Business News of Sunday, 19 January 2020
The Peasant Farmers Association of Ghana (PFAG) has commended the government for not accepting Genetically Modified Organisms (GMOs) in the country.
Their commendation comes after the Minister for Agriculture, Dr Owusu Afriyie Akoto said on Tuesday that Ghana has scientists who could use traditional methods to produce high yielding varieties and disease-resistant plants for farming hence no need for GMOs.
The PFAG in a statement said: “The efforts to impose Genetically Modified Organisms (GMO) on Ghanaian farmers and consumers came to an end on 14th January 2020 when Ghana government through the Minister of Food and Agriculture (Dr Owusu Afriyie Akoto) indicated that, the nation has capable scientists who could use traditional breeding methods to produce high yielding varieties and disease-resistant plants for cultivation by farmers and no need for GMOs in the next 100 years in Ghana.”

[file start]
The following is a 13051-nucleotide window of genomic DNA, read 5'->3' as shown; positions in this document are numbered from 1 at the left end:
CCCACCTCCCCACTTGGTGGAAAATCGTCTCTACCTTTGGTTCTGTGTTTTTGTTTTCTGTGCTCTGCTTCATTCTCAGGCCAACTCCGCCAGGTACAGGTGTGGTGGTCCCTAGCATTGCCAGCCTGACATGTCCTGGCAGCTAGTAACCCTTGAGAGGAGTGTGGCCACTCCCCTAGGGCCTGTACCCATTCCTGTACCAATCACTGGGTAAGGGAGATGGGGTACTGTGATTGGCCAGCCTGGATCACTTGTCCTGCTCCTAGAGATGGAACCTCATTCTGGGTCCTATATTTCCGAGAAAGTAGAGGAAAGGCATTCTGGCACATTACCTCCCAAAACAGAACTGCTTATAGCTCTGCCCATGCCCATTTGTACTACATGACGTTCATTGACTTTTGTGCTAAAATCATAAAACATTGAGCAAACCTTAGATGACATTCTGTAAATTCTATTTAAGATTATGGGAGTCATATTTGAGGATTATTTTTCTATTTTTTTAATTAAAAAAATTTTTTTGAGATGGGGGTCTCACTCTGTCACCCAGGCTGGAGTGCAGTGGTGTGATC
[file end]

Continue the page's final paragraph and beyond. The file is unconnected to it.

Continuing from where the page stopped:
It added: “The Ghana seed sector is plagued with numerous constraints ranging from poor resources for research institutions, such as Savannah Agricultural Research Institute (SARI) and academic institutions of learning to provide foundation seeds; limited irrigation facilities; poor transportation; storage facilities and difficulty in access to credit to support seed production and distribution”.
“The Peasant Farmers Association of Ghana, General Agricultural Workers Union (GAWU), Food Sovereignty Ghana (FSG) and Centre for Indigenous Knowledge & Organizational Development (CIKOD) who have been championing the GMO campaign for years welcome the government position and call on all institutions, individuals and multi-national corporation who are benefiting from proceeds from MONSANTO to promote GMO in Ghana to rather join Ghanaian scientists and farmers to promote the local seed industry”.
The group further encouraged government to invest more resources in agroecology as a way of developing the agricultural sector and combating climate change.
“The earlier stance of the group against multi-national seed companies and their Ghanaian pro-GMO agents to control seed production and rip the patent right of a single seed purchased by farmers must be commended. Accepting GMOs in Ghana would have been contrary to the President’s vision of developing Ghana Beyond Aid and further impoverish smallholder farmers who would have bought expensive seeds every year”.